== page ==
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Extra Corporeal Membrane Oxygenation (ECMO)

​​​​​​​​​Extra level support for heart or lung failure

Baylor Scott & White is the largest ECMO provider and the largest ECMO transfer program in the state of Texas. ECMO uses advanced technology to provide temporary blood circulation and respiratory support in cases of life-threatening heart or lung failure, while these organs recover from injury, illness or a surgical procedure. It also can be used as a life-supporting, short-term bridge to heart transplantation or lung transplantation.

ECMO technology both provides needed oxygen to the blood (lung/respiratory support) and helps circulate it throughout the body (heart/circulatory support).

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Conditions treated by ECMO

 

ECMO may be appropriate for patients experiencing heart and/or lung failure due to a variety of causes.

Respiratory (lung) failure due to:

  • Acute respiratory distress syndrome (ARDS)
  • Pneumonia
  • Flu (influenza)
  • Ruptured lung (massive bronchopleural fistula)
  • Post-trauma shock lung
  • End-stage lung disease (cystic fibrosis, pulmonary fibrosis)

Heart failure due to:

  • Heart attack (acute myocardial infarction)
  • Decompensated chronic heart failure
  • Myocarditis
  • Cardiomyopathy
  • Cardiopulmonary resuscitation adjunct (E-CPR)
Frequently asked questions
What is ECMO?

Extracorporeal membrane oxygenation (ECMO) is a life support machine. People who need ECMO have a severe and life-threatening illness that stops their heart or lungs from working properly, and the machine replaces the function of the heart and lungs. People are supported from a few hours up to multiple days, depending on their condition and progress.

Why is ECMO used?

ECMO is used to help people whose:

  • Lungs cannot provide enough oxygen
  • Lungs cannot get rid of carbon dioxide even with help from a mechanical ventilator
  • Heart cannot pump enough blood to the body
How does an ECMO machine work?

The ECMO machine is connected to a patient’s body through plastic tubes placed in large veins and arteries in the body. The ECMO machine pumps blood from the patient’s body to an artificial lung (oxygenator), which adds oxygen to it and removes carbon dioxide. This replaces the function of the patient’s own lungs. The ECMO machine returns the blood back to the patient via a pump with the same force as the heart, replacing its function.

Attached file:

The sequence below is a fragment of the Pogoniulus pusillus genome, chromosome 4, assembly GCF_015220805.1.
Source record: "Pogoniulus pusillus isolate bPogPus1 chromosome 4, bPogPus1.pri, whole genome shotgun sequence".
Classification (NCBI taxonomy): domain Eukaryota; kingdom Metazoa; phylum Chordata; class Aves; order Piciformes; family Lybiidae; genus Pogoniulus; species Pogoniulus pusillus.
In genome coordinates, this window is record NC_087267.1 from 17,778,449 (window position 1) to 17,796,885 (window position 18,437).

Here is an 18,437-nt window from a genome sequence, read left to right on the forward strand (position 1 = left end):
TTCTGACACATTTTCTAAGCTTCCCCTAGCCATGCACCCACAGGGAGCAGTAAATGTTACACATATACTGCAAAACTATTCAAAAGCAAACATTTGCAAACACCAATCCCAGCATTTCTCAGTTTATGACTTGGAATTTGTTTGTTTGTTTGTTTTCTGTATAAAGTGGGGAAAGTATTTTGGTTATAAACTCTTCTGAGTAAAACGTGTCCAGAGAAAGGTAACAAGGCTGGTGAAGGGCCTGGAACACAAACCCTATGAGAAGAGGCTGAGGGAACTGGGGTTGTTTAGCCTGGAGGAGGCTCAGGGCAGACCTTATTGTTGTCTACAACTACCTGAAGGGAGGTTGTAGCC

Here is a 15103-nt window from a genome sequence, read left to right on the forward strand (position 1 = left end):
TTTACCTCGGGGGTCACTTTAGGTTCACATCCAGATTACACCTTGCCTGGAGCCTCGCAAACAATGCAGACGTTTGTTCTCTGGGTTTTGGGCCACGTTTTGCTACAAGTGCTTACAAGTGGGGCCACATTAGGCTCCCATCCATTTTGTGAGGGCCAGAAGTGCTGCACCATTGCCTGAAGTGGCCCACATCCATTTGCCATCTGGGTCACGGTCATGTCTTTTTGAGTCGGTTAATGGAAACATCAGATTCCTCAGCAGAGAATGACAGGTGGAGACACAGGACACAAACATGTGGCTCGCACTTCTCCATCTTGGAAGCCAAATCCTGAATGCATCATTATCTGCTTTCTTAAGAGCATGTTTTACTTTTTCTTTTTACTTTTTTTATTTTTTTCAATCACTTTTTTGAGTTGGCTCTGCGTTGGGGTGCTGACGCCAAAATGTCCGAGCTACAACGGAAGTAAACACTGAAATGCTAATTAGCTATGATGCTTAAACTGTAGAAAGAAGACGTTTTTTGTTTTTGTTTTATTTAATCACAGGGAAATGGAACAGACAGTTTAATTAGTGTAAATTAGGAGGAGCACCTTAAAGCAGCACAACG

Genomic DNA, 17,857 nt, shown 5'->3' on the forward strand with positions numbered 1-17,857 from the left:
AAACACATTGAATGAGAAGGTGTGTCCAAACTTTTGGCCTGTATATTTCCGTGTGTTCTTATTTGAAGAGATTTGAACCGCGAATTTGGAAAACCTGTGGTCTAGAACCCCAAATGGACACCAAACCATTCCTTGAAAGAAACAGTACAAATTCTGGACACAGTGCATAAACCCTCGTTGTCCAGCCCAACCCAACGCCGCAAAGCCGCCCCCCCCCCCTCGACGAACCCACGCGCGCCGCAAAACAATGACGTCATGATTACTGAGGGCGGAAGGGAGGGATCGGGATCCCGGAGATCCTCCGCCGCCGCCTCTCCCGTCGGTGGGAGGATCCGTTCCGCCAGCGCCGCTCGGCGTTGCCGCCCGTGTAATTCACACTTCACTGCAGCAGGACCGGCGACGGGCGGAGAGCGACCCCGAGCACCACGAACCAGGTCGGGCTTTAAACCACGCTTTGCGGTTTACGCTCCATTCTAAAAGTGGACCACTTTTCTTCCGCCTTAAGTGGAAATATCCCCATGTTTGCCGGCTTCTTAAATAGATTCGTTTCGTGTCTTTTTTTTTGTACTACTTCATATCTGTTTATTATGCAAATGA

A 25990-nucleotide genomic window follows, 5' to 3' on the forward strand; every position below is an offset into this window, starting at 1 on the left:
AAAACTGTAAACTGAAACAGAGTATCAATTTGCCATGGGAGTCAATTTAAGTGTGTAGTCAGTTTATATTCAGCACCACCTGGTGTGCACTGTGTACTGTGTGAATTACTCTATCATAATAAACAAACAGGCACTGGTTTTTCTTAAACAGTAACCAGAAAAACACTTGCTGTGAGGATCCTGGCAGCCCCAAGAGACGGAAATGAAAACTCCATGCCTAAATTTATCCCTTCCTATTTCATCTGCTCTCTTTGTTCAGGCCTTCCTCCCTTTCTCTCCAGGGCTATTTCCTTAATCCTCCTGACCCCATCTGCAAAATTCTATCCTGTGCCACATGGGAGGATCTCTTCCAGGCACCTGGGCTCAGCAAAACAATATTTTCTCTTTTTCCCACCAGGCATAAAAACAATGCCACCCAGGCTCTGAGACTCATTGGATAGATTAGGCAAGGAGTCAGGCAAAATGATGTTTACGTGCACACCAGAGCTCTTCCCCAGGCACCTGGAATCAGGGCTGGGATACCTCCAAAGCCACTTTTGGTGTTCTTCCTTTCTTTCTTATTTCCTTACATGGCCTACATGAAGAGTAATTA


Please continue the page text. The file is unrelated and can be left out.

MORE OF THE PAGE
How is a patient on an ECMO machine monitored?

Any patient connected to an ECMO machine in the ICU is also connected to monitors. These monitors measure heart rate, blood, pressure and oxygen levels.

Members of the patient’s healthcare team use all of these results to see how well the ECMO machine is helping the patient and to make changes if needed.

How long is an ECMO machine used?

An ECMO machine simply provides support for a patient while the healthcare team works on treating the underlining disease or injury (such as an infection) or until organs for transplant are available. Some diseases or injuries can be treated quickly, and patients only need the ECMO machine for a few hours. Others need the ECMO machine for several days to weeks.

How does it feel to be on ECMO?

When a patient is first being connected to an ECMO machine, he or she is sedated and does not feel the tubes going into the veins and arteries. Once connected to an ECMO machine, the cannula are not painful. Patients who are on an ECMO machine may be given medicines (sedatives or pain controllers) to keep them comfortable.

What are the risks of being on ECMO?

The healthcare team looking after patients on ECMO aims to avoid any complications that may occur from being on the ECMO machine. Some of the problems include but are not limited to bleeding, kidney failure, infection, leg damage and stroke.

How does a patient get taken off ECMO?

The ECMO machine supports the patient while working to overcome a disease or injury. If the disease or injury improves, the healthcare provider will begin to reduce the amount of support the ECMO machine is providing to see if the patient will be OK. If the patient remains stable during this period, the surgeon will remove the device in the operating room or the ICU and stitch the entry spots to close the sites.

What happens if a patient cannot be taken off ECMO?

ECMO does not cure or treat the disease that led to heart and lung failure. This means it is only a treatment that can prolong the patient’s life during the treatment process. Sometimes patients do not improve while on ECMO and the healthcare provider will assist you and your family with discussions about end-of-life support.

Patient referrals

 
 

To refer a patient 24/7, call the ECMO referral center. The on-call physician will be notified.

Central Texas transfer center

254.724.5827

North Texas transfer center

214.820.6444

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